Black Diamond Venom
- mountaineering: yes
- technical ice: yes
- rugged: yes
Every now and then a piece of gear comes along that changes the paradigm. Such is the case with Black Diamond's Venom ice axe.
The Venom directly addresses the dilemma of having to choose between a general mountaineering axe and a technical ice tool. An all-around mountaineering axe will be used for many tasks, including as a walking stick and a self-arrest/self-belay tool. A technical ice tool, on the other hand, is used exclusively for ascending steep, technical ice.
The myriad functions of a mountaineering axe make it darn useful to have along on almost any adventure. Unfortunately, that means you've also got to carry ice tools whenever you'll be facing a pitch or two of ice. The choice between the two becomes even more vexing when you're not sure whether you'll be climbing snow, ice, or both.
If you bring a mountaineering axe, you won't be happy if ice shows up. If you only bring ice tools for snow, you similarly give up a lot of functionality. The Venom is a hybrid axe: it sits nicely in the gap between mountaineering axe and ice tool. In the Adze version, the Venom looks and feels a lot like a general axe.
The pick is angled so as to allow effective self-arrest, you can chop steps, and (at an optional 57cm in length) you can walk comfortably with it. Encounter blue ice, however, and the Venom proves to be a fine performer, with an angled shaft and an aggressive-enough pick to get a nice bite. In the hammer version, the pick is even more sharply angled. Both picks are available as interchangeable options for either axe.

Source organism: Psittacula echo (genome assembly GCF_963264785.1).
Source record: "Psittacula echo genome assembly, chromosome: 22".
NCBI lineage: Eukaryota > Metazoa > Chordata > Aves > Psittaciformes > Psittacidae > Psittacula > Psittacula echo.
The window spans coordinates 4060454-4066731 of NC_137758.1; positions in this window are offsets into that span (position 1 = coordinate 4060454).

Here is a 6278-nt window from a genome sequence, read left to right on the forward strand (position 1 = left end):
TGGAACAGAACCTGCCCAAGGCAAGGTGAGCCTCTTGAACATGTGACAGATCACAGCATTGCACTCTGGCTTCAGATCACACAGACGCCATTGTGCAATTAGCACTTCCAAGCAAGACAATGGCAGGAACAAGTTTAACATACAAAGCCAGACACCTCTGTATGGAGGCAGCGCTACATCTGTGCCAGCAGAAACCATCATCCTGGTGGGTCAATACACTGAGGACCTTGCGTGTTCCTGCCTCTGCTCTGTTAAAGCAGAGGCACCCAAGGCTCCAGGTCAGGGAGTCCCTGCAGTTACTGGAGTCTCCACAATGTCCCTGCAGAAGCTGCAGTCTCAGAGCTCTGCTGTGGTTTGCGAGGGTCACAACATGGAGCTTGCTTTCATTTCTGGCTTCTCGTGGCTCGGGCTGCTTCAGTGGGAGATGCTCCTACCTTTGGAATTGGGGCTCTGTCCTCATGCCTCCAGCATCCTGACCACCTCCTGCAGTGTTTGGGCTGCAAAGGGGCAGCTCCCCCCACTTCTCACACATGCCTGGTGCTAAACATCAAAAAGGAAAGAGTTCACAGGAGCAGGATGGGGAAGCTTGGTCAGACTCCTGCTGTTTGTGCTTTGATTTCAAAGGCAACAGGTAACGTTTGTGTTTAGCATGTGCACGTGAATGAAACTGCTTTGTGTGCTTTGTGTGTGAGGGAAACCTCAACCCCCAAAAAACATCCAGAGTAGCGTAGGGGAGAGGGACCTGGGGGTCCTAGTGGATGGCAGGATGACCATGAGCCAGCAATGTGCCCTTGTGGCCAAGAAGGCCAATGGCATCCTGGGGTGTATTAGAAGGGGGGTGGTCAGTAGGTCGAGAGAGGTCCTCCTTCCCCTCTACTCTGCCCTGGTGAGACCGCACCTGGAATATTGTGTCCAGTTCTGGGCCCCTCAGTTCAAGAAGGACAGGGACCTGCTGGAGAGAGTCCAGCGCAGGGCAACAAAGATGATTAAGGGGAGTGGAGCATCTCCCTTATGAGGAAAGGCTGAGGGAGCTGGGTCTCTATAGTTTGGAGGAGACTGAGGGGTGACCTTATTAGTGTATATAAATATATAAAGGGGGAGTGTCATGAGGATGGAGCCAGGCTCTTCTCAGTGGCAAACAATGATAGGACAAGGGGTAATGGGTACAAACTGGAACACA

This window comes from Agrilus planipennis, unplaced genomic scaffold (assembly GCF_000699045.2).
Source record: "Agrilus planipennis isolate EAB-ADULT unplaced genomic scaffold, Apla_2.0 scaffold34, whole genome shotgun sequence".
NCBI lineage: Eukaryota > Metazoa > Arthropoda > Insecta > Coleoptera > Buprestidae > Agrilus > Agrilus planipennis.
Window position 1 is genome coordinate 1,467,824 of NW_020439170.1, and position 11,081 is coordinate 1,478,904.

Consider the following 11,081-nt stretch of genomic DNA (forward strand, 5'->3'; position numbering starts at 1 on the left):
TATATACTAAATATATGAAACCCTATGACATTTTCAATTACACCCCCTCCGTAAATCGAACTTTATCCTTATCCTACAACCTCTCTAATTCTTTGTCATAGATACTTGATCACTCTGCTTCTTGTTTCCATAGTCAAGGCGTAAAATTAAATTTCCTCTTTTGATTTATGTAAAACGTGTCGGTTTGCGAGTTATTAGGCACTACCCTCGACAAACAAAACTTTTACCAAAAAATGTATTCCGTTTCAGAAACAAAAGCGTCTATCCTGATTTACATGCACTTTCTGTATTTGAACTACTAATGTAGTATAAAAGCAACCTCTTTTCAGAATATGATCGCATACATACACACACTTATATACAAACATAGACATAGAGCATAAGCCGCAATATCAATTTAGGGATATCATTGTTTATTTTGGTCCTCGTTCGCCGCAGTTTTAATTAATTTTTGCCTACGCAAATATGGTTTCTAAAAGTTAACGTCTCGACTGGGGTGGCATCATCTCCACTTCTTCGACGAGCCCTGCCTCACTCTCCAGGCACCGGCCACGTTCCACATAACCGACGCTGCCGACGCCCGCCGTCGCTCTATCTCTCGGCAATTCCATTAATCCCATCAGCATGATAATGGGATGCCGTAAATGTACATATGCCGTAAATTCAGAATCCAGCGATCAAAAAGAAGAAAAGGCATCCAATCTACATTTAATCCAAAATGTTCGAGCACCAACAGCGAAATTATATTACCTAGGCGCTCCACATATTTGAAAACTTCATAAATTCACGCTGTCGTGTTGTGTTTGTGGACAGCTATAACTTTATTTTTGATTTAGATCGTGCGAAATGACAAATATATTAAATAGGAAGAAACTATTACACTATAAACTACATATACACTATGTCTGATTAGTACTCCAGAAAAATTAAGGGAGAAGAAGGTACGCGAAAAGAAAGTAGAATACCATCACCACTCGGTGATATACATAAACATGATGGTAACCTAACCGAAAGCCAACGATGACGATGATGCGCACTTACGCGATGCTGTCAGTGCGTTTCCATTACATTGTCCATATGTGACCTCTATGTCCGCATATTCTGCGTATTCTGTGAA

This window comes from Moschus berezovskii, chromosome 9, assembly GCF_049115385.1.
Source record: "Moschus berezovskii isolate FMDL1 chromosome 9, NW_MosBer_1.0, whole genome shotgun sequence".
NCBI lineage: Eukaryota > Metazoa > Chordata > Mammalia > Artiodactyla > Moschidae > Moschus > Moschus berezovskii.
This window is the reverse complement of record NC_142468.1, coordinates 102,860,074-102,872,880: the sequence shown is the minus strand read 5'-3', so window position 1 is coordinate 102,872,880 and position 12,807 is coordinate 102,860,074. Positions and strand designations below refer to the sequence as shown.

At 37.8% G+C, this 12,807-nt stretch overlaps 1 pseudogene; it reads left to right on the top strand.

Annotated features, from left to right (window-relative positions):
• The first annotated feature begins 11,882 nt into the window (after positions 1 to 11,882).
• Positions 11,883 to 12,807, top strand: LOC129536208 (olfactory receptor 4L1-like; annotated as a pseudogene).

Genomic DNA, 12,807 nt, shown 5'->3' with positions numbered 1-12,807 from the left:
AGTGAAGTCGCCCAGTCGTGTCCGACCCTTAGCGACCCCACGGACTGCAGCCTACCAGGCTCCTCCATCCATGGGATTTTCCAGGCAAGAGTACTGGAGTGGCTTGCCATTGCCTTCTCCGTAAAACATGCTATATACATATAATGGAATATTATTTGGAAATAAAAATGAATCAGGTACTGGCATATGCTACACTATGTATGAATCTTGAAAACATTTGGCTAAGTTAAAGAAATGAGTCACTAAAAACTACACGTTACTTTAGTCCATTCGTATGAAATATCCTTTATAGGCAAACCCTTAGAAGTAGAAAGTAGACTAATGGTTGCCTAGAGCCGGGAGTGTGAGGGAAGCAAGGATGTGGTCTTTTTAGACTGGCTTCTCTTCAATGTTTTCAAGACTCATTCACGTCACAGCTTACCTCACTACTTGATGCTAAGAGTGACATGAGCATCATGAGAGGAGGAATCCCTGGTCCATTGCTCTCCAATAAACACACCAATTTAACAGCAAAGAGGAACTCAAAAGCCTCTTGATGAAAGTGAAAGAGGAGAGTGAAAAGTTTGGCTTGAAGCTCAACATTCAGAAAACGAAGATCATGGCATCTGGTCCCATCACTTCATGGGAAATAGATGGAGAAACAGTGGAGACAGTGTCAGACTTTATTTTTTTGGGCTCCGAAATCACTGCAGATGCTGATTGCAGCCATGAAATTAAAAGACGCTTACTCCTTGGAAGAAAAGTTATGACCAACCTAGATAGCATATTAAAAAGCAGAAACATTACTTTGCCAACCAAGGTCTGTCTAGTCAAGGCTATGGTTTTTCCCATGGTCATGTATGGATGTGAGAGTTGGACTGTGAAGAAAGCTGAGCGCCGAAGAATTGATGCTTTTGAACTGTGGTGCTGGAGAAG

I chose the Venom for my ascent of North Palisade's U-Notch Couloir. The Venom proved to be an excellent performer on both snow and ice. The axe was comfortable in hand when walking and easy to use in self-belay position for lower-angle climbing. I especially liked the Venom's added security on ice. The spike is sharp, offering excellent bite, setting itself into ice with a solid thwok!
What are the compromises? Compared to a top general mountaineering axe like Petzl's Snowalker, the Venom is slightly heavier. As for self-arrest ability, in the Adze version I don't think you've giving away much if any functionality. You will notice the greatest drop in performance when comparing the Venom to a true ice climbing tool on steep or overhanging technical ice.
But in all fairness, the Venom was not designed to compete in that realm. Rather, it is best thought of an as extension of a general axe's range. For most situations, one Venom or a Venom plus an ice tool will be more than enough to keep you climbing happily.